Q-n-A: Catch Shares

Welcome to The Fisheries Blog‘s first Q-n-A!  We are introducing this segment to showcase the knowledge and specialty of someone in the fisheries world who flat out knows their stuff.  For this inaugural Q-n-A, we are featuring Kelly Denit, a Fisheries Management Specialist for NOAA.  I recently asked Kelly to clarify some of the information surrounding catch shares…

1. What are catch shares?

“Catch share” is a general term used in fisheries management strategies that dedicate a secure share of fish to individual fishermen, cooperatives, or fishing communities for their exclusive use.

2. “Catch shares” seems to be relatively new term in the US.  How old is this type of management and where did it originate?

The term “catch share” refers to a range of similar management programs such as individual fishing quota, individual transferable quota, dedicated access privilege program, and limited access privilege programs.  The term “catch share” was adopted by NMFS in 2009 to facilitate communication about this class of management programs.  This style of management approach goes back to the 1970s.  The first program of this type in U.S. Federal fisheries was the individual fishing quota program for the the Mid-Atlantic Surf Clam and Ocean Quahog Fishery, which was implemented in 1990.  Currently, six of the regional fishery management councils have adopted 15 catch share programs across the country.

3. Within fisheries, we hear more about catch shares in the context of the Pacific Northwest than in other regions.  Are more catch share programs taking place in certain regions of the US?

There are catch share programs in every region of the country except the Pacific Islands.  Approximately one third of our catch share programs are in the North Pacific/Alaska region.  The remaining two thirds are spread across the country.  A map showing all of the existing programs is available here:

List of present Catch Share programs by region

4. What are some of the reasons catch share programs are adopted and how are they integrated into an existing fishery?

Catch share programs are developed through a highly participatory and public process led by one of the nation’s eight regional fishery management councils, which are made up of representatives from the fishing community, scientists, and fishery managers.  Catch share program design varies widely across programs and regions, reflecting unique fishery characteristics and program objectives.  However, a substantial number of catch share programs have several objectives in common.  The most frequently stated program objectives are:  meeting conservation requirements, improving economic efficiency and/or flexibility, and improving safety at sea.

With clearly defined fishing privileges, fishermen in catch share programs no longer need to “race to fish,” but instead can make business decisions that better align their economic incentives with the long-term sustainability of the fishery.  For example, with more flexibility about when and how to operate, a fisherman can decide to fish when market conditions are best (e.g., prices are high) and weather is favorable.  This results in improved economic results for the fishermen as well as safer operating conditions.  By not needing to compete with other fishermen, catch share management can also encourage fishermen to adopt more sustainable fishing practices such as reducing the incidental catch of species not being targeted and to collaborate with each other to avoid areas of high bycatch.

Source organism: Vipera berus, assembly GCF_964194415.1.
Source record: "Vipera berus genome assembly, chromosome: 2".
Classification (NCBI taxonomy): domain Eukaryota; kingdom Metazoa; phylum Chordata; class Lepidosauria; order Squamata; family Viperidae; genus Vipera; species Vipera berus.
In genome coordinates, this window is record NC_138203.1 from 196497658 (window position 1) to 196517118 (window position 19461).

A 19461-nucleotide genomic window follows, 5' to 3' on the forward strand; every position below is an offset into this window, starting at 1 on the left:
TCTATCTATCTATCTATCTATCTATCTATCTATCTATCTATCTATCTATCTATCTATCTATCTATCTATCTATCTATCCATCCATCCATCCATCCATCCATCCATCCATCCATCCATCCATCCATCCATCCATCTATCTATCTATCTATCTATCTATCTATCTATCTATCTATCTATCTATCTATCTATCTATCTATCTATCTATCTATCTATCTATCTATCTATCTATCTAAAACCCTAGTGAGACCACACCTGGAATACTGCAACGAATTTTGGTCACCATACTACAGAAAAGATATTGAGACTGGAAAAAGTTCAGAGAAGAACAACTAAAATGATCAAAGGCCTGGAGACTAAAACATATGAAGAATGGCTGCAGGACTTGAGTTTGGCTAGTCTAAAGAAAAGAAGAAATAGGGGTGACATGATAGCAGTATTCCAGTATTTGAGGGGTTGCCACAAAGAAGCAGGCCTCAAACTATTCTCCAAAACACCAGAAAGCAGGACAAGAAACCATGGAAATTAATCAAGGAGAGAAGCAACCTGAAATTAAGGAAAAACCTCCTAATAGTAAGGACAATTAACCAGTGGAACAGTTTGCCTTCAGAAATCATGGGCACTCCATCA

5. Often we hear about catch shares in a positive light. What are the disadvantages or problems with catch share management?

As with any fishery management approach, there are challenges with the development and implementation of catch share programs.  For example, balancing the desire for improved economic efficiency with other social or economic objectives such as maintaining small boat fleets can be an issue the regional fishery management councils have to work through as they develop a catch share program (e.g., who can purchase or lease quota from who, establishing quota share caps to limit consolidation, etc.).  Frequently the implementation of catch share programs requires increased individual accountability.  This is often associated with increased monitoring requirements and/or changes to reporting and compliance activities, which can increase costs for both NOAA Fisheries Service and industry.

The Mid-Atlantic surf clam was one of the first fisheries to transition to catch shares management. (Source)

6. What is the future of catch shares in the US and around the world?

Catch share programs have been successfully implemented in a variety of fisheries in the United States and across the world however, they are not appropriate to use in all fisheries.  Catch share programs are another option in the toolbox of fishery management that can help improve the ecological and economic sustainability of fisheries and fishing communities.

7. Considering the fisheries that have transitioned to catch shares, is there a common theme before their transition, such as most were overfished or, conversely, already well-managed?

Before transitioning to catch shares, some fisheries had problems with overfishing, but others did not.  The most common theme among the programs was overcapacity—a misalignment between fishery capacity and the sustainable size of the resource.  For fisheries where the overall catch was well controlled and preventing overfishing, overcapacity led to increasingly shorter seasons as fishermen competed to catch a share of the resource before it was caught by others.  With clearly defined fishing privileges, fishermen in catch share programs no longer need to “race to fish,” but instead can make business decisions that better align their economic incentives with the long-term sustainability of the fishery.

Steve Midway

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